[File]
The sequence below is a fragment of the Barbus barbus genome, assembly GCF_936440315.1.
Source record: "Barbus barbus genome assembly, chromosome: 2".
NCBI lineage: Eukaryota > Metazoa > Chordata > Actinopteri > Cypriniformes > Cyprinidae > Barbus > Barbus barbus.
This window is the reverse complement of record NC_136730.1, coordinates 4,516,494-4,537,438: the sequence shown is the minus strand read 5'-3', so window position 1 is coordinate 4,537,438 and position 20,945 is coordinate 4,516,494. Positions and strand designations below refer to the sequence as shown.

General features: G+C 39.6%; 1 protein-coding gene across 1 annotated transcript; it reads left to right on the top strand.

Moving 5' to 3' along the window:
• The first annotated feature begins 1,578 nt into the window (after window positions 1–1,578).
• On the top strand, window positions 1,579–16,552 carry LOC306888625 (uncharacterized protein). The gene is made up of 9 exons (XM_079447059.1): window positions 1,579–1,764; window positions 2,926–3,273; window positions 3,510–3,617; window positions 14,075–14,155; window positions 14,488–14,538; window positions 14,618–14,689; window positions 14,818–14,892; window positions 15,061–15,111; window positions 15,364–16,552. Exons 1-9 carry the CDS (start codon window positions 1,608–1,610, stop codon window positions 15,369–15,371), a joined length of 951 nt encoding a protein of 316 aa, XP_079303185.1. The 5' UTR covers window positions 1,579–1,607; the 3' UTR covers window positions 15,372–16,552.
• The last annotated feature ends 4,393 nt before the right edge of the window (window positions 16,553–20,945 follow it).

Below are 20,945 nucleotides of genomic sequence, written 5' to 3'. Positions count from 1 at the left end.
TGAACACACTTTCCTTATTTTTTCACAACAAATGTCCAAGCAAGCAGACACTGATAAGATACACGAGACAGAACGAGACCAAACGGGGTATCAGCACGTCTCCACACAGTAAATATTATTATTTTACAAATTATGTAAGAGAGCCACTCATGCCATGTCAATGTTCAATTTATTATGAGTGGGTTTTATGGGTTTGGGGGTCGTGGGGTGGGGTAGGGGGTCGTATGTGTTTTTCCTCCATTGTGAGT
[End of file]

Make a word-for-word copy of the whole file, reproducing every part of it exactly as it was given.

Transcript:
The sequence below is a fragment of the Barbus barbus genome, assembly GCF_936440315.1.
Source record: "Barbus barbus genome assembly, chromosome: 2".
NCBI lineage: Eukaryota > Metazoa > Chordata > Actinopteri > Cypriniformes > Cyprinidae > Barbus > Barbus barbus.
This window is the reverse complement of record NC_136730.1, coordinates 4,516,494-4,537,438: the sequence shown is the minus strand read 5'-3', so window position 1 is coordinate 4,537,438 and position 20,945 is coordinate 4,516,494. Positions and strand designations below refer to the sequence as shown.

General features: G+C 39.6%; 1 protein-coding gene across 1 annotated transcript; it reads left to right on the top strand.

Moving 5' to 3' along the window:
• The first annotated feature begins 1,578 nt into the window (after window positions 1–1,578).
• On the top strand, window positions 1,579–16,552 carry LOC306888625 (uncharacterized protein). The gene is made up of 9 exons (XM_079447059.1): window positions 1,579–1,764; window positions 2,926–3,273; window positions 3,510–3,617; window positions 14,075–14,155; window positions 14,488–14,538; window positions 14,618–14,689; window positions 14,818–14,892; window positions 15,061–15,111; window positions 15,364–16,552. Exons 1-9 carry the CDS (start codon window positions 1,608–1,610, stop codon window positions 15,369–15,371), a joined length of 951 nt encoding a protein of 316 aa, XP_079303185.1. The 5' UTR covers window positions 1,579–1,607; the 3' UTR covers window positions 15,372–16,552.
• The last annotated feature ends 4,393 nt before the right edge of the window (window positions 16,553–20,945 follow it).

Below are 20,945 nucleotides of genomic sequence, written 5' to 3'. Positions count from 1 at the left end.
TGAACACACTTTCCTTATTTTTTCACAACAAATGTCCAAGCAAGCAGACACTGATAAGATACACGAGACAGAACGAGACCAAACGGGGTATCAGCACGTCTCCACACAGTAAATATTATTATTTTACAAATTATGTAAGAGAGCCACTCATGCCATGTCAATGTTCAATTTATTATGAGTGGGTTTTATGGGTTTGGGGGTCGTGGGGTGGGGTAGGGGGTCGTATGTGTTTTTCCTCCATTGTGAGT